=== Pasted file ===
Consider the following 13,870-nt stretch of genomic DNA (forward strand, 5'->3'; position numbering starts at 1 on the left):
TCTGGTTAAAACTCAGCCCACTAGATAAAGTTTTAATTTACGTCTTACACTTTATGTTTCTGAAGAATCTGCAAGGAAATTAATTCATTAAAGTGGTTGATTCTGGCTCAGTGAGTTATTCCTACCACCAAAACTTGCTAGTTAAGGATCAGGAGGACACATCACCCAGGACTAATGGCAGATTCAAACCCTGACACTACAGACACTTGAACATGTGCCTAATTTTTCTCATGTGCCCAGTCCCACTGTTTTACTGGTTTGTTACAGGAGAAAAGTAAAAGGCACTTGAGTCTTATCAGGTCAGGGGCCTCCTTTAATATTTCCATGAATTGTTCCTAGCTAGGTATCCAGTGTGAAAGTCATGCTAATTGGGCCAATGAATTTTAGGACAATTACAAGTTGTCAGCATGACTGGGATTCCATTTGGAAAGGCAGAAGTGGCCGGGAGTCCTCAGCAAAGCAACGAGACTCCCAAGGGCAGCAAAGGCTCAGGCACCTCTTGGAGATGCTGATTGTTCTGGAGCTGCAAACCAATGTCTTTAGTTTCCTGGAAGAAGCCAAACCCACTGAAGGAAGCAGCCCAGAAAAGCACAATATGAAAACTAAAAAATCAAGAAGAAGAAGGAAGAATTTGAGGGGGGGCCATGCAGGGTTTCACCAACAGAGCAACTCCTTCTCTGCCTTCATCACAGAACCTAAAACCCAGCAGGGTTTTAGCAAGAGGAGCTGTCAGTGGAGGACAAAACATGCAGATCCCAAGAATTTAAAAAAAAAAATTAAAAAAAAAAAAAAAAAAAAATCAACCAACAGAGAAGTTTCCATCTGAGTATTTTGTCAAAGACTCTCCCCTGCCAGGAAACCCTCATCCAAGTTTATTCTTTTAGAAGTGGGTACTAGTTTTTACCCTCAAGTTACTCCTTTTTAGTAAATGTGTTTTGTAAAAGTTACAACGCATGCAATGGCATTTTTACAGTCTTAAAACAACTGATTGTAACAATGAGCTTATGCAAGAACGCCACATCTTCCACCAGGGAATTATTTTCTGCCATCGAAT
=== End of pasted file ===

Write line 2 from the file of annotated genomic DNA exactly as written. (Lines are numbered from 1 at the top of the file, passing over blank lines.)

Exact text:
TCTGGTTAAAACTCAGCCCACTAGATAAAGTTTTAATTTACGTCTTACACTTTATGTTTCTGAAGAATCTGCAAGGAAATTAATTCATTAAAGTGGTTGATTCTGGCTCAGTGAGTTATTCCTACCACCAAAACTTGCTAGTTAAGGATCAGGAGGACACATCACCCAGGACTAATGGCAGATTCAAACCCTGACACTACAGACACTTGAACATGTGCCTAATTTTTCTCATGTGCCCAGTCCCACTGTTTTACTGGTTTGTTACAGGAGAAAAGTAAAAGGCACTTGAGTCTTATCAGGTCAGGGGCCTCCTTTAATATTTCCATGAATTGTTCCTAGCTAGGTATCCAGTGTGAAAGTCATGCTAATTGGGCCAATGAATTTTAGGACAATTACAAGTTGTCAGCATGACTGGGATTCCATTTGGAAAGGCAGAAGTGGCCGGGAGTCCTCAGCAAAGCAACGAGACTCCCAAGGGCAGCAAAGGCTCAGGCACCTCTTGGAGATGCTGATTGTTCTGGAGCTGCAAACCAATGTCTTTAGTTTCCTGGAAGAAGCCAAACCCACTGAAGGAAGCAGCCCAGAAAAGCACAATATGAAAACTAAAAAATCAAGAAGAAGAAGGAAGAATTTGAGGGGGGGCCATGCAGGGTTTCACCAACAGAGCAACTCCTTCTCTGCCTTCATCACAGAACCTAAAACCCAGCAGGGTTTTAGCAAGAGGAGCTGTCAGTGGAGGACAAAACATGCAGATCCCAAGAATTTAAAAAAAAAAATTAAAAAAAAAAAAAAAAAAAAATCAACCAACAGAGAAGTTTCCATCTGAGTATTTTGTCAAAGACTCTCCCCTGCCAGGAAACCCTCATCCAAGTTTATTCTTTTAGAAGTGGGTACTAGTTTTTACCCTCAAGTTACTCCTTTTTAGTAAATGTGTTTTGTAAAAGTTACAACGCATGCAATGGCATTTTTACAGTCTTAAAACAACTGATTGTAACAATGAGCTTATGCAAGAACGCCACATCTTCCACCAGGGAATTATTTTCTGCCATCGAAT